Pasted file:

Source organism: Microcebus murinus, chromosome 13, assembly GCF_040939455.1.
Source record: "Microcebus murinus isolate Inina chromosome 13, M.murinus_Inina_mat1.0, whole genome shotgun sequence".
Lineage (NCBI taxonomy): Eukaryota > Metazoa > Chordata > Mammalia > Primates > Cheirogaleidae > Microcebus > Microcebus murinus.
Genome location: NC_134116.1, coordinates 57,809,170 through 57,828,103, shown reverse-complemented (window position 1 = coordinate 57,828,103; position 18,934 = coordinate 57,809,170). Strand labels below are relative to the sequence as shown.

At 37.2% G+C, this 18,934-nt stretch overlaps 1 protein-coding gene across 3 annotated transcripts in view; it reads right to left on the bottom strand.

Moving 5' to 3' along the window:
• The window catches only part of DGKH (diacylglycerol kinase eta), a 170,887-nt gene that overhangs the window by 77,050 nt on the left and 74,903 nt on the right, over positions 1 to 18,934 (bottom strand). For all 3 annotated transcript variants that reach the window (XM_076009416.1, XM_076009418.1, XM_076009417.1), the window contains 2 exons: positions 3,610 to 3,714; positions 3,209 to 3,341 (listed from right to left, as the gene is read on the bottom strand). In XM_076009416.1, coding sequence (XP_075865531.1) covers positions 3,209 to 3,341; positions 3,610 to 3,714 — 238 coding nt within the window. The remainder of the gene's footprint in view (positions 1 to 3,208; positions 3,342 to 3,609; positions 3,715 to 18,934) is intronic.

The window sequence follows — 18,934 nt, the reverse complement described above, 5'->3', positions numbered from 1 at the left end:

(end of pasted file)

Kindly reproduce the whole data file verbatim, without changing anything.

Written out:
Source organism: Microcebus murinus, chromosome 13, assembly GCF_040939455.1.
Source record: "Microcebus murinus isolate Inina chromosome 13, M.murinus_Inina_mat1.0, whole genome shotgun sequence".
Lineage (NCBI taxonomy): Eukaryota > Metazoa > Chordata > Mammalia > Primates > Cheirogaleidae > Microcebus > Microcebus murinus.
Genome location: NC_134116.1, coordinates 57,809,170 through 57,828,103, shown reverse-complemented (window position 1 = coordinate 57,828,103; position 18,934 = coordinate 57,809,170). Strand labels below are relative to the sequence as shown.

At 37.2% G+C, this 18,934-nt stretch overlaps 1 protein-coding gene across 3 annotated transcripts in view; it reads right to left on the bottom strand.

Moving 5' to 3' along the window:
• The window catches only part of DGKH (diacylglycerol kinase eta), a 170,887-nt gene that overhangs the window by 77,050 nt on the left and 74,903 nt on the right, over positions 1 to 18,934 (bottom strand). For all 3 annotated transcript variants that reach the window (XM_076009416.1, XM_076009418.1, XM_076009417.1), the window contains 2 exons: positions 3,610 to 3,714; positions 3,209 to 3,341 (listed from right to left, as the gene is read on the bottom strand). In XM_076009416.1, coding sequence (XP_075865531.1) covers positions 3,209 to 3,341; positions 3,610 to 3,714 — 238 coding nt within the window. The remainder of the gene's footprint in view (positions 1 to 3,208; positions 3,342 to 3,609; positions 3,715 to 18,934) is intronic.

The window sequence follows — 18,934 nt, the reverse complement described above, 5'->3', positions numbered from 1 at the left end: